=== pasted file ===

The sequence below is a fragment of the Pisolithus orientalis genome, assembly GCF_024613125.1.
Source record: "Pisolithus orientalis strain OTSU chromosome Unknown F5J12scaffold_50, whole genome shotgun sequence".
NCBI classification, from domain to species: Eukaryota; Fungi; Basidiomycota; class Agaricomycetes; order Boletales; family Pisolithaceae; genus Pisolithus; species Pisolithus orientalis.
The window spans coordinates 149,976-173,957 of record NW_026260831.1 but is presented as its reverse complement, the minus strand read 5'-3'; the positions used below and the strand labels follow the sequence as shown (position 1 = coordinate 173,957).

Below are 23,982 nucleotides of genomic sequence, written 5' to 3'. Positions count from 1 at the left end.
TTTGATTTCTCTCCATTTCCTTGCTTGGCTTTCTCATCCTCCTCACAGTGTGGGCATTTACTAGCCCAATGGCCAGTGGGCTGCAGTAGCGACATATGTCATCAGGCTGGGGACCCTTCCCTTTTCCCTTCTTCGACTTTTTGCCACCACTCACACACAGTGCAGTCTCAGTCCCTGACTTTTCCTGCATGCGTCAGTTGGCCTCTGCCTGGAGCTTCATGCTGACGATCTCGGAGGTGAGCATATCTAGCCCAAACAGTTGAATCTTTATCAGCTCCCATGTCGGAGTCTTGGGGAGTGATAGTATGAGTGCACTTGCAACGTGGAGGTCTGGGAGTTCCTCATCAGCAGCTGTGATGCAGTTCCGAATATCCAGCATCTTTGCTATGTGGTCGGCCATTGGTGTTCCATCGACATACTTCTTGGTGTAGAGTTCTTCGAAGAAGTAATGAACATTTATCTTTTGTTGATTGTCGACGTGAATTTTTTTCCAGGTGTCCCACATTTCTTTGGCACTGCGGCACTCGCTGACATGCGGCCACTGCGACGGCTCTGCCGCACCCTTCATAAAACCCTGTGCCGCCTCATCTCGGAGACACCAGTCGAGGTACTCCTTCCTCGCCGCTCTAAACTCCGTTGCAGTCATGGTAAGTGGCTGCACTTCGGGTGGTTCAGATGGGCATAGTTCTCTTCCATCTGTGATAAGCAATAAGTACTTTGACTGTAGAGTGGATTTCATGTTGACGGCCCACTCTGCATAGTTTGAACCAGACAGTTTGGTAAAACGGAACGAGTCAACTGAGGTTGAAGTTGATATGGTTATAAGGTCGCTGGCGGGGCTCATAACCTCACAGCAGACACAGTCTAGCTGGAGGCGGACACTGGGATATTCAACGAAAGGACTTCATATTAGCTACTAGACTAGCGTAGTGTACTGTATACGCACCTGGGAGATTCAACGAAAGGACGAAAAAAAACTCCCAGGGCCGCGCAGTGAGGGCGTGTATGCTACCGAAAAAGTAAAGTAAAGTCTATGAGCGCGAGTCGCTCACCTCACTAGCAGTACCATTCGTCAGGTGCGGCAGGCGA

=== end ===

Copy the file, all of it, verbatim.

The sequence below is a fragment of the Pisolithus orientalis genome, assembly GCF_024613125.1.
Source record: "Pisolithus orientalis strain OTSU chromosome Unknown F5J12scaffold_50, whole genome shotgun sequence".
NCBI classification, from domain to species: Eukaryota; Fungi; Basidiomycota; class Agaricomycetes; order Boletales; family Pisolithaceae; genus Pisolithus; species Pisolithus orientalis.
The window spans coordinates 149,976-173,957 of record NW_026260831.1 but is presented as its reverse complement, the minus strand read 5'-3'; the positions used below and the strand labels follow the sequence as shown (position 1 = coordinate 173,957).

Below are 23,982 nucleotides of genomic sequence, written 5' to 3'. Positions count from 1 at the left end.
TTTGATTTCTCTCCATTTCCTTGCTTGGCTTTCTCATCCTCCTCACAGTGTGGGCATTTACTAGCCCAATGGCCAGTGGGCTGCAGTAGCGACATATGTCATCAGGCTGGGGACCCTTCCCTTTTCCCTTCTTCGACTTTTTGCCACCACTCACACACAGTGCAGTCTCAGTCCCTGACTTTTCCTGCATGCGTCAGTTGGCCTCTGCCTGGAGCTTCATGCTGACGATCTCGGAGGTGAGCATATCTAGCCCAAACAGTTGAATCTTTATCAGCTCCCATGTCGGAGTCTTGGGGAGTGATAGTATGAGTGCACTTGCAACGTGGAGGTCTGGGAGTTCCTCATCAGCAGCTGTGATGCAGTTCCGAATATCCAGCATCTTTGCTATGTGGTCGGCCATTGGTGTTCCATCGACATACTTCTTGGTGTAGAGTTCTTCGAAGAAGTAATGAACATTTATCTTTTGTTGATTGTCGACGTGAATTTTTTTCCAGGTGTCCCACATTTCTTTGGCACTGCGGCACTCGCTGACATGCGGCCACTGCGACGGCTCTGCCGCACCCTTCATAAAACCCTGTGCCGCCTCATCTCGGAGACACCAGTCGAGGTACTCCTTCCTCGCCGCTCTAAACTCCGTTGCAGTCATGGTAAGTGGCTGCACTTCGGGTGGTTCAGATGGGCATAGTTCTCTTCCATCTGTGATAAGCAATAAGTACTTTGACTGTAGAGTGGATTTCATGTTGACGGCCCACTCTGCATAGTTTGAACCAGACAGTTTGGTAAAACGGAACGAGTCAACTGAGGTTGAAGTTGATATGGTTATAAGGTCGCTGGCGGGGCTCATAACCTCACAGCAGACACAGTCTAGCTGGAGGCGGACACTGGGATATTCAACGAAAGGACTTCATATTAGCTACTAGACTAGCGTAGTGTACTGTATACGCACCTGGGAGATTCAACGAAAGGACGAAAAAAAACTCCCAGGGCCGCGCAGTGAGGGCGTGTATGCTACCGAAAAAGTAAAGTAAAGTCTATGAGCGCGAGTCGCTCACCTCACTAGCAGTACCATTCGTCAGGTGCGGCAGGCGA